Tips and Tricks

Has DPReview managed to find a way to stay online? I hope so

When I first made the switch to digital back in 2002 with a pair of Nikon D100 bodies, there were three sites that I’d visit regularly. One of those three was DPReview, and it’s remained a constant source of information and entertainment for me ever since. When the news broke in March that DPReview would be shutting down forever and that 25 years’ worth of great content was going to disappear forever, I was more than a little shocked.

Last month, it was revealed that DPreview was figuring out a way to archive all that content so that it would be available forever, even after new content ceased to be added. In the meantime, they’d still post while the archive process was ongoing. Now, another month later, the notice that DPReview would be shutting down appears to have disappeared from the site’s homepage, although there has been another update.

The new statement by DPReview General Manager Scott Everett doesn’t actually refer to the aforementioned archival plans at all. In fact, it doesn’t really say much at all of anything. There’s no update on the situation with DPReview’s eventual demise, and everything appears to be business as usual.

While the statement doesn’t actually say much, it’s what it doesn’t say that gives me some hope for the future of DPReview. The initial announcement from the company, alongside Amazon CEO Andy Jassy’s announcement, essentially said that it was a done deal, it was over. As of April 10th, the site would be read-only and only for a short time before it disappeared forever. But then a second announcement came stating that content would continue to be posted.

And now, we have another update telling us that content will continue to be posted. There’s also the fact that the title of the latest update changed from the previous post’s “DPReview Closure: an update” to simply “DPReview: an update”. What happened to the closure?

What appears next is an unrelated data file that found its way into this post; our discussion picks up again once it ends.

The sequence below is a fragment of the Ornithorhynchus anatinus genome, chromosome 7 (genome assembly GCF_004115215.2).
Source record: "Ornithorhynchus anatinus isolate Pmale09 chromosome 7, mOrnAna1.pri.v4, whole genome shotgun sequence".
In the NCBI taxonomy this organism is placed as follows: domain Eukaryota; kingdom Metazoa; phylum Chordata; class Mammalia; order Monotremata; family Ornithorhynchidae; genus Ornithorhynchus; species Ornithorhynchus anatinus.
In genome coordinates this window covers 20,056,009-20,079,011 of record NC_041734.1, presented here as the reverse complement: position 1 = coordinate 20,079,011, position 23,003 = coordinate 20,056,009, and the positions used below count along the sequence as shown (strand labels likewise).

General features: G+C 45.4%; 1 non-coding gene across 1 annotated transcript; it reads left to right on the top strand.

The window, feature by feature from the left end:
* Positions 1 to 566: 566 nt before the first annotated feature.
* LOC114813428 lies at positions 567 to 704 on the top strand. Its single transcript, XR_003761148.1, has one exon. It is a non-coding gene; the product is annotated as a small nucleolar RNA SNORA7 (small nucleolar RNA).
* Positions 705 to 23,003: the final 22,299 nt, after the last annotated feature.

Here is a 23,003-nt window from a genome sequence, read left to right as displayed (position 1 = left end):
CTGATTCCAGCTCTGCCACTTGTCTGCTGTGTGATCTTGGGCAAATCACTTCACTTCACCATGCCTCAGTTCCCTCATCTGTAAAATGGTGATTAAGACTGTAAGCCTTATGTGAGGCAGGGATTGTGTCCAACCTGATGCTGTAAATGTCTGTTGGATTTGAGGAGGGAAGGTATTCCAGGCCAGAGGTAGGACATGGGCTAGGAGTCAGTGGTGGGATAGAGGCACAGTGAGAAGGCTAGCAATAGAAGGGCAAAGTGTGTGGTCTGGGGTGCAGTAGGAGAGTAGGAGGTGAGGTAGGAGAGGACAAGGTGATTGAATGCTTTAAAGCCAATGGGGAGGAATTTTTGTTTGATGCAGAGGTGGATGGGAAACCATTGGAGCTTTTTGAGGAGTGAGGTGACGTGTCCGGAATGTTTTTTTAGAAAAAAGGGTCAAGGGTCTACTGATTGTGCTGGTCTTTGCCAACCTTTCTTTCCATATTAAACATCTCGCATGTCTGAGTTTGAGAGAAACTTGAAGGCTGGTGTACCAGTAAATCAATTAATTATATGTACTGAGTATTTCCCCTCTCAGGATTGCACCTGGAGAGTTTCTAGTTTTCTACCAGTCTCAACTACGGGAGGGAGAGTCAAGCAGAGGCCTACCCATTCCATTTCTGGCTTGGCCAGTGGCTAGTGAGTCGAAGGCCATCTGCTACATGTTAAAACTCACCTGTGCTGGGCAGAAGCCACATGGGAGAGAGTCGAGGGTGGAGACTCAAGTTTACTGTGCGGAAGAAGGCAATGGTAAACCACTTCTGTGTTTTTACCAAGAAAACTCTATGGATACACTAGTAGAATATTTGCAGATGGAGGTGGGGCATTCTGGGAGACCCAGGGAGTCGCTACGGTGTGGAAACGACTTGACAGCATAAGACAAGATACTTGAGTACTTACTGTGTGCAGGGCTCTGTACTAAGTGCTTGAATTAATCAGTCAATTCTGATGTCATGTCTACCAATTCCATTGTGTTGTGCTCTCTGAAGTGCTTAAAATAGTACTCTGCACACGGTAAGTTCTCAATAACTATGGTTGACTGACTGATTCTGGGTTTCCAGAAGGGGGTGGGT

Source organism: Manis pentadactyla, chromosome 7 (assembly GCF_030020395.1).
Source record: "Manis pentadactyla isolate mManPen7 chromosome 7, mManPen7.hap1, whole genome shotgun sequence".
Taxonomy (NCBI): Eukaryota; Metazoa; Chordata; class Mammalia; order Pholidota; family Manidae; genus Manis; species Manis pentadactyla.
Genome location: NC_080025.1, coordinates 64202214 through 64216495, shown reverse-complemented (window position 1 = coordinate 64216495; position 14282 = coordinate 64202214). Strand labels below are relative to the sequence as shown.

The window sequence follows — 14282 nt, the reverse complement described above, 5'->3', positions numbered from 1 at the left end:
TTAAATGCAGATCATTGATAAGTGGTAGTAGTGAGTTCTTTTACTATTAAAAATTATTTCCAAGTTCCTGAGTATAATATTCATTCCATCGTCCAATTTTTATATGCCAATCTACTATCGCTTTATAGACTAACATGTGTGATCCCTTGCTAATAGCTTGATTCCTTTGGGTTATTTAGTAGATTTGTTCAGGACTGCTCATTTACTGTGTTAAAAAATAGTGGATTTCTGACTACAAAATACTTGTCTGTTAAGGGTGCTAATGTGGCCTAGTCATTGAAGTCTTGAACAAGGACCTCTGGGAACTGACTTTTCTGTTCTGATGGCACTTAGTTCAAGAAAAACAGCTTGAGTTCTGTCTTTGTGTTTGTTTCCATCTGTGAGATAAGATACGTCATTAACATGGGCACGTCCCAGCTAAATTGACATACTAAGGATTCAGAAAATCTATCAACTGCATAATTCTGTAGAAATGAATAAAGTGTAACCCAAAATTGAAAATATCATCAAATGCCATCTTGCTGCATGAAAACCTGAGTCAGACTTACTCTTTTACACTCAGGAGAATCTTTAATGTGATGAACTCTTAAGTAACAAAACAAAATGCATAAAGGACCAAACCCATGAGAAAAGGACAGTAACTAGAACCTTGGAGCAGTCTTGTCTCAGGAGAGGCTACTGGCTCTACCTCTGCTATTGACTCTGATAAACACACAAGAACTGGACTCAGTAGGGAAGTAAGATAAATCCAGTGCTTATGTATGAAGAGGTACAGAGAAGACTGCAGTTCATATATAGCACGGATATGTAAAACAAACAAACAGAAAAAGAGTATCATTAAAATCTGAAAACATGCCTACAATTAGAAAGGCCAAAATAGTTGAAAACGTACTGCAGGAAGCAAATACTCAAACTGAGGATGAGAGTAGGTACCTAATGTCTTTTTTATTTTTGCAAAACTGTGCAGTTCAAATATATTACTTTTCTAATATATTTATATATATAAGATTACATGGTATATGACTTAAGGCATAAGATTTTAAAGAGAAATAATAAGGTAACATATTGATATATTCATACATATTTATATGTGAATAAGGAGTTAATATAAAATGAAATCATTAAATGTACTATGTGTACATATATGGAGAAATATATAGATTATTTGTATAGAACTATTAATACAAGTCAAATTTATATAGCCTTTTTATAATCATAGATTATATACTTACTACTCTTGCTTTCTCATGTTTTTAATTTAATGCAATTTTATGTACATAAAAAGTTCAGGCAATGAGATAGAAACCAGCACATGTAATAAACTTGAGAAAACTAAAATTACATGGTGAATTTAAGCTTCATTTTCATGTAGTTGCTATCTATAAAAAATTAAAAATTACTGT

Dear readers,

We’re coming up on about a month since our last update here and wanted to thank our community for continuing to support us.

We know you have questions about the status of DPReview since our last communication, and while there is nothing to share right now, we will continue to keep you informed as there are updates to share. In the meantime, we continue to publish news and features (some of my recent favorites have been a three part deep dive into understanding the science of dynamic range from May 2 and learning about the dream cameras our readers most want from May 8). Our forums also remain open and continue to be supported.

Thanks again to our faithful readers. You are what makes DPReview special.

Scott Everett
General Manager –

While things may not be coming through as thick and fast as they had in the past, content is still being posted. And it’s not just generic content, either. It’s time-sensitive content, such as new product announcements like the Canon PowerShot V10 (buy here) and evergreen content with the latest tech reviews, like the Nikon Z8 (buy here). So, DPReview staff are clearly still in the loop with the latest product announcements but are also receiving gear early from manufacturers.

And this is what gives me hope. They say that “no news is good news” and the latest update does amount to “no news”. Has DPReview managed to find a way to stay online and keep updating us despite Amazon cutbacks? Has Amazon realised that DPReview is too important to lose? Even if DPReview referrals to Amazon aren’t a massive chunk of their sales, Amazon must realise that killing DPReview is going to piss off a lot of potential customers, causing them to look elsewhere in the future. And not just for camera gear, either.

Is Amazon in talks to sell off DPReview to somebody else who can continue it? This is, of course, entirely speculation – just like the rest of the post. But, the fact that DPReview still seems to be mostly alive and well, more than a month after it was supposed to shut down, suggests that there might be something else going on behind the scenes besides converting it to a simple read-only archive. Else why keep posting at all? Even with as much content as DPReview has amassed over the years, turning it into a read-only archive shouldn’t be all that difficult – at least, not from a technical standpoint.

While I’m choosing to remain optimistic and hope that DPReview has found a way to remain in our lives for many years to come, it’s also entirely possible that I’m deluding myself, and it’s all false hope.  It could be that licensing issues are stalling the transition to an archive and that’s why there’s nothing new to share. After all, Amazon pretty much owns all the content. What happens to it is up to them. And as Amazon has already proven, DPReview isn’t (or at least wasn’t) on their list of priorities.

Even if somebody other than Amazon is willing to foot the bill for a server to keep DPReview up and running – even if in a read-only archived state – Amazon might just be kicking their heels in figuring out how that will all work.

This post may just be wishful thinking and overanalysing between the lines. But a month and a half after the initial announcement, I still don’t think I’m ready to see it disappear.

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